Mussel meal to poultry

Last changed: 05 December 2023

Optimisation of diets

Project manager: Lotta Waldenstedt, Department of Animal Nutrition and Management, SLU.

Fish meal is used as a protein source in feed in organic production but there is public opinion that fish should be left for human consumption. Today there is no KRAV-approved fish meal and the situation will become even more complicated if the requirement to permit only diets with 100% approved feed raw materials comes into force, before there is an alternative to fish meal.

Mussels (Mytilus edulis) are a potential ‘new’ animal protein feed source in poultry feeds, regarding protein level and quality, as well as having the potential to be KRAV-approved. Mussels could be an alternative to fish meal. In Sweden we produce about 1 800 tonnes of mussels every year. Mussel cultivation has positive environmental effects and could make it possible to remove nitrogen from waters on the west coast of Sweden. However, after hot summer periods, mussels may be temporarily contaminated with toxins caused by bloom events of toxic algae. This is the largest threat to the development of financially viable mussel farming in Sweden. In a pilot study, laying hens were fed mussels containing toxins. No negative effects on the birds were observed.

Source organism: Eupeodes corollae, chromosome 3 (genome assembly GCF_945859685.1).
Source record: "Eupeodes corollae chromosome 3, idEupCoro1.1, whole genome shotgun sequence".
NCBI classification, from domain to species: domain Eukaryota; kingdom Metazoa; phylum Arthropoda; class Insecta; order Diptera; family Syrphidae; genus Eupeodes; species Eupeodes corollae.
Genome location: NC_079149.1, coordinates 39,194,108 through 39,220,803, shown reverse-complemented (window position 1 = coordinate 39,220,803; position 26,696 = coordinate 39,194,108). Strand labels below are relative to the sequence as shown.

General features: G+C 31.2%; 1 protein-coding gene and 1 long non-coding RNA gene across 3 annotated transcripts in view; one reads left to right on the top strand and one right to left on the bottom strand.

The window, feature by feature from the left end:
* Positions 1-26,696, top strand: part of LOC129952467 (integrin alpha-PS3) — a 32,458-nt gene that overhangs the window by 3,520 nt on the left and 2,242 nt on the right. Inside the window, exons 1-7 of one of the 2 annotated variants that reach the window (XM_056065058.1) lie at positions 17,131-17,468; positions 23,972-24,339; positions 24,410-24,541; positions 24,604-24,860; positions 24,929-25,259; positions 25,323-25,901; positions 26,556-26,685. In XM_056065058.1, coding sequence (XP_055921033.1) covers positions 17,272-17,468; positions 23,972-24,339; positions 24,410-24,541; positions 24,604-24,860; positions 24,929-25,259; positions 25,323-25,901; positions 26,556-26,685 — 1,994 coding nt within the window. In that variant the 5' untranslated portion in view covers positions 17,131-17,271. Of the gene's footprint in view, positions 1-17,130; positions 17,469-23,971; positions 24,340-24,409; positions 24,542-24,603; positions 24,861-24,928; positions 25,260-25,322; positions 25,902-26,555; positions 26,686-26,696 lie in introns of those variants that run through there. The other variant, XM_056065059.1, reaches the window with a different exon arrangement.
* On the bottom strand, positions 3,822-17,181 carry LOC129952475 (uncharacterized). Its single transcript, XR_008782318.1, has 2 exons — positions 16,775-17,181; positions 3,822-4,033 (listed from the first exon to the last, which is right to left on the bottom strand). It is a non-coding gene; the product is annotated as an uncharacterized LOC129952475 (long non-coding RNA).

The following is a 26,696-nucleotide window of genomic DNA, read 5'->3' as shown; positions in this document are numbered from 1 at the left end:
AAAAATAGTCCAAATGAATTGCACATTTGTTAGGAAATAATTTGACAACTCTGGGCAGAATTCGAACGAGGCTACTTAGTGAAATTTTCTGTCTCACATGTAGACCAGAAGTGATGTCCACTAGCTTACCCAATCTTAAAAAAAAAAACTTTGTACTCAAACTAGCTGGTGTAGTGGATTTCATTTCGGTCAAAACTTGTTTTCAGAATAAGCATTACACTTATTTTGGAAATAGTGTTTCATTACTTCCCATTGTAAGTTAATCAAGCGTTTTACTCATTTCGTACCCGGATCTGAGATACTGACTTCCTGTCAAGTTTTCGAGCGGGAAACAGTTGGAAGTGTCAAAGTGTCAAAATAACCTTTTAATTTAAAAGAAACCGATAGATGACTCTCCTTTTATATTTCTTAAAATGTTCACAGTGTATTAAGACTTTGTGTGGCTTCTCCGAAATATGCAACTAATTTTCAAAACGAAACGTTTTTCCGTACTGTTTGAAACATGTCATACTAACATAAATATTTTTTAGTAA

The aim of the study is to evaluate mussel meal (with and without algae toxins) as a protein source in feed for poultry. Traditional methods for feed evaluation will be used in both conventional and organic production systems. The study will also include hens of different genotypes.   

This project is a co-operation with Formas, 'the Swedish Research Council for Environment, Agricultural Sciences and Spatial Planning' and with 'Kristineberg Marine Research Station'.

The project is a PhD study with Lotta Jönsson as postgraduate student.


Poultry has higher requirements for sulphur-containing amino acids (especially methionine and cysteine) than any other food-producing animals due to the plumage protein. This is a minor problem in conventional poultry production, where diets are supplemented with pure (synthetic) amino acids. In organic animal production, however, such additions are not allowed, giving a dependence on special methionine/cysteine-rich protein sources.